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Book Review


Musicophilia by Sacks

Tales of Music and the Brain

Oliver Sacks
New York & Toronto: Alfred A. Knopf. 2007. 381 pp
ISBN-10: 1400040817
ISBN-13: 978-1400040810
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Summary for the Busy Executive: Sacks at less than his best.

I looked forward to this book. A fan of An Anthropologist on Mars, The Man Who Mistook His Wife for a Hat, Uncle Tungsten, and, of course, Awakenings, I thought Sacks, a classical-music fan, would approach this topic as a busman's holiday.

In a sense, he has, by producing his weakest book. This isn't even a set of case studies, but mostly random observations of various perceptual abnormalities (bad and good) with musical symptoms. There's almost no overarching narrative or even point. Perhaps I'm not Sacks' ideal reader here, since I know little about brain anatomy. The book seemed to me to list abnormalities, barely fleshed out by attaching them to sketches of people (many of them explored in far more depth in Sacks' earlier work), and then pointing to some abnormality in brain response. In other words, musical perceptions arise from the physiology of the brain – normal neural operation as well as that compromised by congenital abnormalities, brain injury, illness, and so on. Well, duh. Although scientists and clinicians would rightfully be grateful for the information, it doesn't make the insight any deeper for the general reader by pointing to, say, the basal ganglia.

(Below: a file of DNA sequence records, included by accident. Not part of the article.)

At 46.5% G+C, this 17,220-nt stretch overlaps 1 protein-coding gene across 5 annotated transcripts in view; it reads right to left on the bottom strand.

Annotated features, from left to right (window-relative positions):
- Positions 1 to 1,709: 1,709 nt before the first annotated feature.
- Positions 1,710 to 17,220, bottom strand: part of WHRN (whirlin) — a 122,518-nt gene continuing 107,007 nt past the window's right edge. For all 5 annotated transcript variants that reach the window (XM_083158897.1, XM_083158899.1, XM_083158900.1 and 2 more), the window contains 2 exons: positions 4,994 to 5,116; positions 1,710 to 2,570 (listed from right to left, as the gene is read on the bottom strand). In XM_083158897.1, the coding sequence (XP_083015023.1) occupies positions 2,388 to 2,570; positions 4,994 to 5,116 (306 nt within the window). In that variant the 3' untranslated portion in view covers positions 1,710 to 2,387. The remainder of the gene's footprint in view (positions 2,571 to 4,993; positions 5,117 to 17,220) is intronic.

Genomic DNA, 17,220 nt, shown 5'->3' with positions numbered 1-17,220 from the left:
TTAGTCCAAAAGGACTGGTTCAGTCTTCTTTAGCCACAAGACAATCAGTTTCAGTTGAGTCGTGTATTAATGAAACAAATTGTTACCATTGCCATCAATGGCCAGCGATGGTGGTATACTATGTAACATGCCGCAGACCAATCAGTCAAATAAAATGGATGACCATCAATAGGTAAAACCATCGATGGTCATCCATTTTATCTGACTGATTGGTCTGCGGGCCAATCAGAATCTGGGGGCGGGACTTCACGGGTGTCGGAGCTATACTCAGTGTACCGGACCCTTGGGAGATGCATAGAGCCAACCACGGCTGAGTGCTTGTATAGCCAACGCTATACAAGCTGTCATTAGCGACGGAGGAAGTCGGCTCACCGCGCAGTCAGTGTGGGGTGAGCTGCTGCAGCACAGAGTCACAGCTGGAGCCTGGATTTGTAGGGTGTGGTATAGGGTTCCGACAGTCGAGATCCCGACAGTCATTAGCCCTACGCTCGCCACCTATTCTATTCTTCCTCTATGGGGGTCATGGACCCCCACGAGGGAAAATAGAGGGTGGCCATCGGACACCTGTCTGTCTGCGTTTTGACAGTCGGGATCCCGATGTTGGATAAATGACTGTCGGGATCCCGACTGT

The one really interesting notion was how music may alter brain structures or neural operations in injured or abnormal brains, but Sacks never goes into this very deeply. Consequently, there's no suspense, nothing to be revealed or uncovered. It's a litany of facts and limited conjecture. Perhaps we know too little of the mind for Sacks to go any further, but this makes for dull reading.

Sacks could have made up for this lack, as he had in his previous books, by doing what he does best: giving us a fuller sense of the people who exhibit these symptoms, but for the most part, the subjects here are ciphers standing in for a class of patients. Two chapters stand in exception to this general rule: the ones on the former musician and musicologist and now severe amnesiac Clive Wearing and on the Williams Syndrome children. Wearing can't remember from one eye-blink to the next, but when you put a piece of music in front of him, his old skills come back. Sacks returns to form retailing the anxieties, frustrations, fears, and rare joys that come to this man, practically instant by instant. I may be more interested in Williams Syndrome, since I saw a documentary on it featuring a Williams-Syndrome child – a darling, loving little girl. It surprised me to learn that such sufferers (if that's the word) are considered retarded, since that's not the impression I got from this girl – extremely verbal and with social skills far beyond her years, but obviously I have no idea what it's like parenting her day to day.

Overall, however, I must consider the book a disappointment.

Copyright © 2008, Steve Schwartz.